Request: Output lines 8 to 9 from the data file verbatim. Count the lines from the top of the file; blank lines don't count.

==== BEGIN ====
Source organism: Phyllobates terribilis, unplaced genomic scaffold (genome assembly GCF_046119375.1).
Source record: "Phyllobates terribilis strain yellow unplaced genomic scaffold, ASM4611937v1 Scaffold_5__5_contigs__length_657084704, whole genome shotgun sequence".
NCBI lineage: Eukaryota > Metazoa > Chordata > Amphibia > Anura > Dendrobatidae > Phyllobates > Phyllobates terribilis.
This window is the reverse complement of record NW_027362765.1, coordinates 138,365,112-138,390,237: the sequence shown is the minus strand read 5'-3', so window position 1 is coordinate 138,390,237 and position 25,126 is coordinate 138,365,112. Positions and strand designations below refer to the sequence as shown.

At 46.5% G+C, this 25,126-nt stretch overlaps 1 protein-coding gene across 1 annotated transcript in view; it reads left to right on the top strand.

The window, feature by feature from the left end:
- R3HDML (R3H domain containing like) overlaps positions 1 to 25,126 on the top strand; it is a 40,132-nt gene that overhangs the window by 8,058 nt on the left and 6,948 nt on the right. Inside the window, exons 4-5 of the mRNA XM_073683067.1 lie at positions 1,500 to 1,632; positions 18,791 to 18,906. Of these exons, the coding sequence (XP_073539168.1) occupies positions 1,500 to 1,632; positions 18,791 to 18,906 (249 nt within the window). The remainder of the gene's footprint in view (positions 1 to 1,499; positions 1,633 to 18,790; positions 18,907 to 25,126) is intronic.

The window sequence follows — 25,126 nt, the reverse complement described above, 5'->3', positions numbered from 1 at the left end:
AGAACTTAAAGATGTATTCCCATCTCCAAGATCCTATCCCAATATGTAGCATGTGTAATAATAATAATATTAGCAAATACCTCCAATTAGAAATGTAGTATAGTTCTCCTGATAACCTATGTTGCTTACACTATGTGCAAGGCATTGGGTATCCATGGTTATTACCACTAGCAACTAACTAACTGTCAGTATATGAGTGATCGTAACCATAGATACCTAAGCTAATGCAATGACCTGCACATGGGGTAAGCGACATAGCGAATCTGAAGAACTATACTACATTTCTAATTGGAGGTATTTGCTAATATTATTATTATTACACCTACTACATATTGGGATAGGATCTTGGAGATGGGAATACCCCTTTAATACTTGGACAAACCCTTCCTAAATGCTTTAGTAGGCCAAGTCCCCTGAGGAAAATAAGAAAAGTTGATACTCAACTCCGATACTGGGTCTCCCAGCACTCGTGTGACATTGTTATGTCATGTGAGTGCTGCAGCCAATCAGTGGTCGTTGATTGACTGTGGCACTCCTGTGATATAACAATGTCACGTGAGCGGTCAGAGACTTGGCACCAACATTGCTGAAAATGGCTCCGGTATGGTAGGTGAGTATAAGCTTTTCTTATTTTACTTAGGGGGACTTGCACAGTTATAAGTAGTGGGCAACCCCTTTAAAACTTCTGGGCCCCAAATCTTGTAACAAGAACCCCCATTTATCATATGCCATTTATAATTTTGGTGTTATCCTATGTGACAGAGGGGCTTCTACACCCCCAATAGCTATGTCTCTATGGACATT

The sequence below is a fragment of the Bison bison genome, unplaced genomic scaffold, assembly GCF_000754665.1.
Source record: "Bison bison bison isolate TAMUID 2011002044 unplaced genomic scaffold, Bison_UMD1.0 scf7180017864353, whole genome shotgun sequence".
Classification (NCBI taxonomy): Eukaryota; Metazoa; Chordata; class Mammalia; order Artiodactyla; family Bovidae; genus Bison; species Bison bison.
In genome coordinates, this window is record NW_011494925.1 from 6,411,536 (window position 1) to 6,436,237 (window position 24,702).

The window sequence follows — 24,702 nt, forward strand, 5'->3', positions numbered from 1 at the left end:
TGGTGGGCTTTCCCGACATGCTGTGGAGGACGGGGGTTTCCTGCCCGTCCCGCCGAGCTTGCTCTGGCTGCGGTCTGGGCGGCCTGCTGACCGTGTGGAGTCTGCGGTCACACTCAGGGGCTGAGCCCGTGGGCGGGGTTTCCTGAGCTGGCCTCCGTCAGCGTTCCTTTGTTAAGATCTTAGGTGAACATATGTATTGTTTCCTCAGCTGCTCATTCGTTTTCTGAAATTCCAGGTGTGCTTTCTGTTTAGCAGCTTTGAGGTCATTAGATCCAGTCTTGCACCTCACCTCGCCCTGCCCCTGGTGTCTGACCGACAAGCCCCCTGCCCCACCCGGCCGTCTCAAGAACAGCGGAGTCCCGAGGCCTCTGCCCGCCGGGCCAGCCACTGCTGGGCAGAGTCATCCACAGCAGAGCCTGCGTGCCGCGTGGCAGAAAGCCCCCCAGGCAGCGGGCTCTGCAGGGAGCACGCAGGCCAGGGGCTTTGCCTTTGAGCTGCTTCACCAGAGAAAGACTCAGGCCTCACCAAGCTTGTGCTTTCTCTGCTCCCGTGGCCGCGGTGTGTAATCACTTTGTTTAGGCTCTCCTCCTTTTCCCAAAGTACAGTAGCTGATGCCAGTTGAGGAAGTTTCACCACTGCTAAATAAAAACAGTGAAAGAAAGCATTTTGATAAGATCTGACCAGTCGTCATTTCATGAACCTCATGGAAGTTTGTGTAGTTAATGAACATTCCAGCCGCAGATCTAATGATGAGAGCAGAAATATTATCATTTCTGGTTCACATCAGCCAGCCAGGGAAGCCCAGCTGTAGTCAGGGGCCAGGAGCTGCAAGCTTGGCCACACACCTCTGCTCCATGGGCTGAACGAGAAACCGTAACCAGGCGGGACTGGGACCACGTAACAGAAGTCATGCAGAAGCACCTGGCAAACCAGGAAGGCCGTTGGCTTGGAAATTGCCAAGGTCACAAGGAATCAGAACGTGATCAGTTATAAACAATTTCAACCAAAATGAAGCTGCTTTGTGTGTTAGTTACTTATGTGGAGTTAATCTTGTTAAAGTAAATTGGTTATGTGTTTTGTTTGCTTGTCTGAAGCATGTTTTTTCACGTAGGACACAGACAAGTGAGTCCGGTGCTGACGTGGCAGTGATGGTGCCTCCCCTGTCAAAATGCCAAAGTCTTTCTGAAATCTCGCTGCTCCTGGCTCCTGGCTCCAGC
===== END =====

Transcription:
The window sequence follows — 25,126 nt, the reverse complement described above, 5'->3', positions numbered from 1 at the left end:
AGAACTTAAAGATGTATTCCCATCTCCAAGATCCTATCCCAATATGTAGCATGTGTAATAATAATAATATTAGCAAATACCTCCAATTAGAAATGTAGTATAGTTCTCCTGATAACCTATGTTGCTTACACTATGTGCAAGGCATTGGGTATCCATGGTTATTACCACTAGCAACTAACTAACTGTCAGTATATGAGTGATCGTAACCATAGATACCTAAGCTAATGCAATGACCTGCACATGGGGTAAGCGACATAGCGAATCTGAAGAACTATACTACATTTCTAATTGGAGGTATTTGCTAATATTATTATTATTACACCTACTACATATTGGGATAGGATCTTGGAGATGGGAATACCCCTTTAATACTTGGACAAACCCTTCCTAAATGCTTTAGTAGGCCAAGTCCCCTGAGGAAAATAAGAAAAGTTGATACTCAACTCCGATACTGGGTCTCCCAGCACTCGTGTGACATTGTTATGTCATGTGAGTGCTGCAGCCAATCAGTGGTCGTTGATTGACTGTGGCACTCCTGTGATATAACAATGTCACGTGAGCGGTCAGAGACTTGGCACCAACATTGCTGAAAATGGCTCCGGTATGGTAGGTGAGTATAAGCTTTTCTTATTTTACTTAGGGGGACTTGCACAGTTATAAGTAGTGGGCAACCCCTTTAAAACTTCTGGGCCCCAAATCTTGTAACAAGAACCCCCATTTATCATATGCCATTTATAATTTTGGTGTTATCCTATGTGACAGAGGGGCTTCTACACCCCCAATAGCTATGTCTCTATGGACATT